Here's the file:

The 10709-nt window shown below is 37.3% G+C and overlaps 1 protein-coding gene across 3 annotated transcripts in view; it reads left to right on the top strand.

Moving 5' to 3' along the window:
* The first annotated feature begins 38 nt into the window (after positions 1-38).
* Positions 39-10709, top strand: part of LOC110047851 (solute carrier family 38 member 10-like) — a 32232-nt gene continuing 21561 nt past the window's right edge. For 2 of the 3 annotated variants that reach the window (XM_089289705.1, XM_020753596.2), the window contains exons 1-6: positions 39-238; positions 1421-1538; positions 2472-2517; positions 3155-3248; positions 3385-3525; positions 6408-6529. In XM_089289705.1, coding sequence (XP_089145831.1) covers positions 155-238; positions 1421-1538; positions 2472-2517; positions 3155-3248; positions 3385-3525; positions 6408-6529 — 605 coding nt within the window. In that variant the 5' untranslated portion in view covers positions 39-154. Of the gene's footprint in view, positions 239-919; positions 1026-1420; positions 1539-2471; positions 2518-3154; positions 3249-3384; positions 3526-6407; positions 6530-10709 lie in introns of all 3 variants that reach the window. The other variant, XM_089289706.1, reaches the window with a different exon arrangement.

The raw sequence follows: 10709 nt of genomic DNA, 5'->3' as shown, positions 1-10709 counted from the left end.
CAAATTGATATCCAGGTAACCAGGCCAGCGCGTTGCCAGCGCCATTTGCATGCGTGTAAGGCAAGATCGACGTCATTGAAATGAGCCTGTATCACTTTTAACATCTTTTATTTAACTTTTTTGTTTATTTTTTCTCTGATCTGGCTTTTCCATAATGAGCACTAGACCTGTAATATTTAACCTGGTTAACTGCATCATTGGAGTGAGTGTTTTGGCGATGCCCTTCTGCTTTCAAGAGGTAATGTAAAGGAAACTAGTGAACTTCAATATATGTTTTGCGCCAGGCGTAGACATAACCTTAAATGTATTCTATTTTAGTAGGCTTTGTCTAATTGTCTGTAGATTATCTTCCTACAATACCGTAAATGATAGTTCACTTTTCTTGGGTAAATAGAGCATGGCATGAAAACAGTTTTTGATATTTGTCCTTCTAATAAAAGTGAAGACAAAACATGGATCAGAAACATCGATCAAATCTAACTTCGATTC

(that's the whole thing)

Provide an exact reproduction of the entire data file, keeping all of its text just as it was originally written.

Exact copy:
The 10709-nt window shown below is 37.3% G+C and overlaps 1 protein-coding gene across 3 annotated transcripts in view; it reads left to right on the top strand.

Moving 5' to 3' along the window:
* The first annotated feature begins 38 nt into the window (after positions 1-38).
* Positions 39-10709, top strand: part of LOC110047851 (solute carrier family 38 member 10-like) — a 32232-nt gene continuing 21561 nt past the window's right edge. For 2 of the 3 annotated variants that reach the window (XM_089289705.1, XM_020753596.2), the window contains exons 1-6: positions 39-238; positions 1421-1538; positions 2472-2517; positions 3155-3248; positions 3385-3525; positions 6408-6529. In XM_089289705.1, coding sequence (XP_089145831.1) covers positions 155-238; positions 1421-1538; positions 2472-2517; positions 3155-3248; positions 3385-3525; positions 6408-6529 — 605 coding nt within the window. In that variant the 5' untranslated portion in view covers positions 39-154. Of the gene's footprint in view, positions 239-919; positions 1026-1420; positions 1539-2471; positions 2518-3154; positions 3249-3384; positions 3526-6407; positions 6530-10709 lie in introns of all 3 variants that reach the window. The other variant, XM_089289706.1, reaches the window with a different exon arrangement.

The raw sequence follows: 10709 nt of genomic DNA, 5'->3' as shown, positions 1-10709 counted from the left end.
CAAATTGATATCCAGGTAACCAGGCCAGCGCGTTGCCAGCGCCATTTGCATGCGTGTAAGGCAAGATCGACGTCATTGAAATGAGCCTGTATCACTTTTAACATCTTTTATTTAACTTTTTTGTTTATTTTTTCTCTGATCTGGCTTTTCCATAATGAGCACTAGACCTGTAATATTTAACCTGGTTAACTGCATCATTGGAGTGAGTGTTTTGGCGATGCCCTTCTGCTTTCAAGAGGTAATGTAAAGGAAACTAGTGAACTTCAATATATGTTTTGCGCCAGGCGTAGACATAACCTTAAATGTATTCTATTTTAGTAGGCTTTGTCTAATTGTCTGTAGATTATCTTCCTACAATACCGTAAATGATAGTTCACTTTTCTTGGGTAAATAGAGCATGGCATGAAAACAGTTTTTGATATTTGTCCTTCTAATAAAAGTGAAGACAAAACATGGATCAGAAACATCGATCAAATCTAACTTCGATTC